July 08, 2009

Selling Higher: How it will both challenge and reward you

The reality is that in today's tough marketplace, the power to buy has been wrestled away from many middle and lower level managers. In budget strapped organisations only the most senior executives have the authority to make big buying decisions.

Although previosuly content to sign-off on the decisions, or recommendations of their lower level colleagues, senior executives are now actively involved in reviewing all key aspects of buying decisions and most importantly in the business decisions that are more ruthlessly driving them.

Selling higher, and by higher we mean to director, or C level (that is CTO, CEO, etc.), has its rewards, principally the prospect that your sales prospition will be embraced by the person (or people) that business priorities and budgets can as a result be changed in response to make it happen. However, it will also fundametally challenge your sales skills, approach and confidence.


In today’s organisations senior manager sign-off is required for the majority of buying decisions. Yet, many salespeople continue to sell to lower level managers in their target customer organisations. That means they spend precious time educating low-level managers who, while interested, simply don’t have the authority, or influence. The result is lower conversion rates and longer sales cycles.

Finding senior contacts in most databases is like looking for needles in a haystack. Just check through the pile of business cards in your drawer, the attendance list at a recent conference, or your database. For every senior executive you’ll find there are likely to be ten of a lower rank. That is because senior executives are too busy to go to most conferences, are reluctant to circulate their business cards and are least likely to be found on purchased lists.

It makes sense that the higher up you go in an organisation the more decision-making authority and influence a manager will have. Moreover everybody knows that it is much easier to work your way from the top down in an organisation, than the other way around.

The reality is that if we start at the junior ranks, our contact won’t have the power to influence or make purchase decisions. Furthermore 80% of the time, he or she probably won’t have the confidence or the credibility to refer us onwards to the person who can decide. So, if you start at the bottom, you probably won’t get to the top!

Job titles can be very confusing, but impressive sounding titles don’t necessarily mean the person you are talking to ‘calls the shots’ in respect of what you are selling. The fact that most people talk up their responsibility and influence doesn’t help. So, make sure you can map your contacts in their organisation and according to their role in the buying group.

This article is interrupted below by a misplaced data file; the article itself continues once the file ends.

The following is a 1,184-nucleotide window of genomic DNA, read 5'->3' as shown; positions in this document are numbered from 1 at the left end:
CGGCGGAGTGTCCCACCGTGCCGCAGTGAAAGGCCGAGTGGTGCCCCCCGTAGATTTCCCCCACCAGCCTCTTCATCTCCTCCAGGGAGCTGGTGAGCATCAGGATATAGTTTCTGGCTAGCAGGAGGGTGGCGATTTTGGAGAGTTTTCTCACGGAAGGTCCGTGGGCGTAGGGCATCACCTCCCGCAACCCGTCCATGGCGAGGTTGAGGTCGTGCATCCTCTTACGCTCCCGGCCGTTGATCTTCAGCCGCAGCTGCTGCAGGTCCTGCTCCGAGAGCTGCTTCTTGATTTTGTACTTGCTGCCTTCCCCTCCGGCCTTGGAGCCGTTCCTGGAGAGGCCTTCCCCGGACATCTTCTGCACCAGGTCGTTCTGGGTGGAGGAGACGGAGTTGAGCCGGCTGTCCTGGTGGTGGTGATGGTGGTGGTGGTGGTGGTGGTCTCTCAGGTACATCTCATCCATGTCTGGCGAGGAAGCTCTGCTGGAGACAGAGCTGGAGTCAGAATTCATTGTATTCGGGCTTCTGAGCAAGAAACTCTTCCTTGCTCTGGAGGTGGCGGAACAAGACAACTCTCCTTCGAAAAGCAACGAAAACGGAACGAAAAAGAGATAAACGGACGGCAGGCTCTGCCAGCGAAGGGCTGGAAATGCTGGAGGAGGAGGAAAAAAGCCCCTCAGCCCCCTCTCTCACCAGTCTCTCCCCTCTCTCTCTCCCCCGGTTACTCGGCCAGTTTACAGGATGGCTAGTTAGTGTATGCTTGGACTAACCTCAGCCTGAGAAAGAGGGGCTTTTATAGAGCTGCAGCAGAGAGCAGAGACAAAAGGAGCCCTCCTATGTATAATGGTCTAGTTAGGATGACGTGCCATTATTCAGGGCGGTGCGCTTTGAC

Most sales people believe that they could sell more if they could simply get in the door at the right level in key target accounts. However they are handicapped by the belief that ‘getting to the CEO, CTO, COO, CFO, etc. is almost impossible!’

Today’s senior managers are well buffered from salespeople. They see only a handful of trusted salespeople every month, read very little unsolicited mail and return very few voice messages. While, they may be receptive to courting from industry giants IBM, Google or Oracle, it is true to say that they can be particularly slow to engage with smaller new suppliers.

Our research in the United Kingdom suggests it is 50% more difficult to access C level (CEO, CFO, or CTO) executives in major UK companies compared to just five years ago. But that doesn’t mean it cannot be done.

It is possible even for an upstart company to put its message in front of the CEO, CFO, or CTO of any Fortune 500 company in the UK, or the US. However it will require a more sophisticated and systematic approach.


However, access is not the only issue. After years of selling to the lower ranks, many sales people struggle to successfully engage with a C level manager. On one level it is a confidence issue, while on another it goes to the very heart of the salesperson's message and sales approach.

The air is thinner the higher up an organisation one goes and that means that the salesperson's features and benefits message won't survive very long - nor will the salesperson indeed.

The number one challenge at C level is not to appear as a salesperson. The task is to help, not to sell (although they are they both have the same end in mind).

Most salesperson cannot breath the necessary air into C level conversations. They can quickly get out of their depth in conversations about strategy, industry direction and so on. So, the typical salesperson must either become, or move aside for a business people who can sell - a peer of the prospect's that has the potential to become a trusted advisor.